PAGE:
The Lazarus Project, written by Aleksandar Hemon and published by Riverhead Trade, is a first-person narrative, written primarily from the point-of-view of Brik, a Bosnian immigrant who made a life for himself in Chicago. As an immigrant, he does a lot of writing about the experience, including a column in the Chicago Tribune. It’s through this that Brik discovers the story of Lazarus, an immigrant refugee who died in 1908—shot dead by Chicago’s chief of police in cold blood. Taking it upon himself to write Lazarus’s story, Brik starts by trying to earn a grant—kissing ass with Susie Schuettler, head of the Glory Foundation. How does Brik plan to do it? A picture of he and Susie dancing at Bosnian Independence Day in Chicago. Only the photographer is Brik’s old associate, Rora—an enigmatic figure from Brik’s teens. But in earning Rora’s trust for the photograph, Brik becomes enamored by Rora’s charm again—thus they set off together, following Lazarus’s footsteps from Chicago to the Ukraine, with one quick stop to the country that Brik once called home. Only Brik and Rora never expected what waited for them on their pilgrim’s path.
I’m not an immigrant. In spite of the fact that my name is unique collection of sounds that are in no way American, I was born in this country. My mother is a white woman from Nebraska who earned an associates in engineering because she thought it would pay better than being a mechanic. My father, on the other hand, was an immigrant. In the late seventies, before all the hassle that came with hostage crises and Middle Eastern conflicts, he left Shiraz, Iran (formally Persepolis) and migrated to America. He fell for my mother in their engineering class at Illinois Valley Community College and in his broken English, he attempted to move her to passion. It was in the cafeteria there that he first asked her out—and though my mother felt unsure about dating a man with deep brown skin, curly black hair, and a thick accent, she agreed to a date—she already had a child after all by a deadbeat dad and, in her own fucked up way, she didn’t want to be alone for the rest of her life. Though she knew that her brothers or even her own mother would never fully accept Reza, it didn’t matter—she felt committed to leaving them in their closed-minded ways, even if she inevitably returned to them long after her and Reza escaped—after Reza passed away. But that’s how they fell in love. Years later, I hung out in that cafeteria between classes, watching the IVCC lifers play euchre, listening to my friends talk about their favorite films, and for some reason people actually fucking ate there. In retrospect, it seems like the least romantic place to fall in love with someone. But hell, I don’t have a kid as far as I know. And I’m no immigrant either.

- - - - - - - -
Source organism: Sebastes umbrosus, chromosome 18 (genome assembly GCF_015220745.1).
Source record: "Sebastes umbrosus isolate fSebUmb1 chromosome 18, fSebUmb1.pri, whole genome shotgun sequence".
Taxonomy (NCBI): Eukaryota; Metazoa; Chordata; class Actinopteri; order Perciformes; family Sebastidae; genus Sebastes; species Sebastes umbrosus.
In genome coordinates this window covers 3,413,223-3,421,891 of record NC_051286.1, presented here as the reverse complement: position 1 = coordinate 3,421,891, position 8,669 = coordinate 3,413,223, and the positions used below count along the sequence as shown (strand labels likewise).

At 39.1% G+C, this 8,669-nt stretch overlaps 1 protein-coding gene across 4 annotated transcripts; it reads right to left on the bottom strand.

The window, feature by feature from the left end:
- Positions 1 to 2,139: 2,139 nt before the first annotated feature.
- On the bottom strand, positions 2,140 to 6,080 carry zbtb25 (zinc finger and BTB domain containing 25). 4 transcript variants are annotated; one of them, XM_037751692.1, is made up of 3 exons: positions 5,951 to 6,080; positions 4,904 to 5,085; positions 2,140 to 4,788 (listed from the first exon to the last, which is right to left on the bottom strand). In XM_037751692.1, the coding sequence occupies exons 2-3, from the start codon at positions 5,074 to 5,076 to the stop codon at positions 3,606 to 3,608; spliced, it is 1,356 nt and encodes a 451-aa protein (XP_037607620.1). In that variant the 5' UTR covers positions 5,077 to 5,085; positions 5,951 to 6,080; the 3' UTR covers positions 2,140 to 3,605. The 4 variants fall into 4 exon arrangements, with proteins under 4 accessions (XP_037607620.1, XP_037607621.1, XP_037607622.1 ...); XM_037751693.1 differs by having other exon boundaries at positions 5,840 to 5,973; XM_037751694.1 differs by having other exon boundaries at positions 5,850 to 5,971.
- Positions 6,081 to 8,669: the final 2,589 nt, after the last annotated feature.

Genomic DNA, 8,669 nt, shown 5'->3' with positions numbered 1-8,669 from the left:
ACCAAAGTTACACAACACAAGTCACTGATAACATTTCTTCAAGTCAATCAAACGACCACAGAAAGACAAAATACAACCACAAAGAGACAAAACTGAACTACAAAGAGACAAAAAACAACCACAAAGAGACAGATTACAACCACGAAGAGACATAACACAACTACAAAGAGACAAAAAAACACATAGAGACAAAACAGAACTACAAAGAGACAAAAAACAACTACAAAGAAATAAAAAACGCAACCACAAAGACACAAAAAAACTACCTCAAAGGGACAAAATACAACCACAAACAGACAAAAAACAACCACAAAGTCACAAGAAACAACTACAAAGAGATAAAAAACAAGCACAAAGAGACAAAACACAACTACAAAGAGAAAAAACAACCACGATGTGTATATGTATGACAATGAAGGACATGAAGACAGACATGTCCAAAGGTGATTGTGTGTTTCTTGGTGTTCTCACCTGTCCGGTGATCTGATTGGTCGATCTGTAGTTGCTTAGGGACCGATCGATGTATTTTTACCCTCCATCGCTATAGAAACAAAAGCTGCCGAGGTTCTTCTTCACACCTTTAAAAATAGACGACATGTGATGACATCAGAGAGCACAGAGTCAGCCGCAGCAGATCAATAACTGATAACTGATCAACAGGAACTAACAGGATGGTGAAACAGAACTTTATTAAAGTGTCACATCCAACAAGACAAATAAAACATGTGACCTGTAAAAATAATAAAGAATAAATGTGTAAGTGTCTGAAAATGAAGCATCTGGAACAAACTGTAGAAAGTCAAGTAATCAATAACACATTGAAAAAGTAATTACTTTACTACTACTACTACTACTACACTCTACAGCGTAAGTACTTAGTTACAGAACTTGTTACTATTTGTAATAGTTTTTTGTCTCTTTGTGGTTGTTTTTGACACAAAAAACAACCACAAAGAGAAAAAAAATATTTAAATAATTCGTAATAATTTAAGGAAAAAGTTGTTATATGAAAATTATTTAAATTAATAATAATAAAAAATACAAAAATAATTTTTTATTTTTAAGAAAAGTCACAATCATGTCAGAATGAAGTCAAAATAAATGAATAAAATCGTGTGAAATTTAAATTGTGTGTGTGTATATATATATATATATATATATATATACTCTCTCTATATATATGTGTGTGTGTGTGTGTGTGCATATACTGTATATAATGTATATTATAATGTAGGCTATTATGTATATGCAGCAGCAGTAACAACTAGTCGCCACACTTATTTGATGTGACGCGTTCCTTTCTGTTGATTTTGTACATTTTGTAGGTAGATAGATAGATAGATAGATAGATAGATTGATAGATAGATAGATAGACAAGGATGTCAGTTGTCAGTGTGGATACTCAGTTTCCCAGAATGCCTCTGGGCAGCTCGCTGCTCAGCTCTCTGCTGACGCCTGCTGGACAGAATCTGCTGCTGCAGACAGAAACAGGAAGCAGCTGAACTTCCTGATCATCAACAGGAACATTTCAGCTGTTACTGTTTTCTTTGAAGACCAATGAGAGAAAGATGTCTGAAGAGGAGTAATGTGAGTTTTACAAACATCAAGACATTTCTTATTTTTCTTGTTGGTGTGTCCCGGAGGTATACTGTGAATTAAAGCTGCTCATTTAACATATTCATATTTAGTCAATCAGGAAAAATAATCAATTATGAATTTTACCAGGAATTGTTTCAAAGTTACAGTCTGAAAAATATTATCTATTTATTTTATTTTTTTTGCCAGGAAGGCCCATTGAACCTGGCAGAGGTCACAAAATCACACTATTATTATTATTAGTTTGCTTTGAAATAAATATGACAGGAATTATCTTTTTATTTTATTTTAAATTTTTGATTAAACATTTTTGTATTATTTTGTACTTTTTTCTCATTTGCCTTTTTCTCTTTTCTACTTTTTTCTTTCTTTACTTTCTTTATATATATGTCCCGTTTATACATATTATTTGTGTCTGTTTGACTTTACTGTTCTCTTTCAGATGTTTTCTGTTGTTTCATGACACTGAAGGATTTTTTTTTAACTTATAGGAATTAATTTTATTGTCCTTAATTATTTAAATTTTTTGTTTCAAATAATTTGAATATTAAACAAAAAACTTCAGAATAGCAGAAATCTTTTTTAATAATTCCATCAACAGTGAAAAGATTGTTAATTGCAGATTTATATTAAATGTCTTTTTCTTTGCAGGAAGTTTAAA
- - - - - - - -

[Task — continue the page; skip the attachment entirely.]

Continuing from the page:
(IVCC, courtesy of the IV Leader, who used to publish my articles on the origins of various holidays. For some reason.)
Though Brik is our main character, we get a lot of the story from alternative points-of-view—primarily, his interpretations of the characters in the book he’s writing on Lazarus. Lazarus’s sister, Olga, his friend, Isador, and Lazarus, himself complete the picture according to Brik’s immersion into the material. It’s because the narrative is broken up this way that this novel never lulls on the existential tirades that Brik absently thinks on his long, eventful journey. The alternation also sinks us back into Chicago, far from the Euro-Trip of Brik’s endeavors, since Chicago plays as big of a role in his life as his home country of Bosnia. These presumptions follow Brik’s narrative thematically—Brik’s experiences are mirrored in the perceptions of the characters that he writes, as though they took form in the slower paces of his journey in his attempt to come to terms with the ambiguity of his future and identity. After all, Lazarus died a full century before this novel takes place—Brik fills in the experience of Lazarus, Olga, and Isador by drawing parallels to his own obstacles, thus engaging the audience in both his journey and the development of his novel as its portrayed for us. He even goes so far as to include people he meets in Lazarus’s story—filling the gaps with real people, in exploration of who they are in the context of who Lazarus was.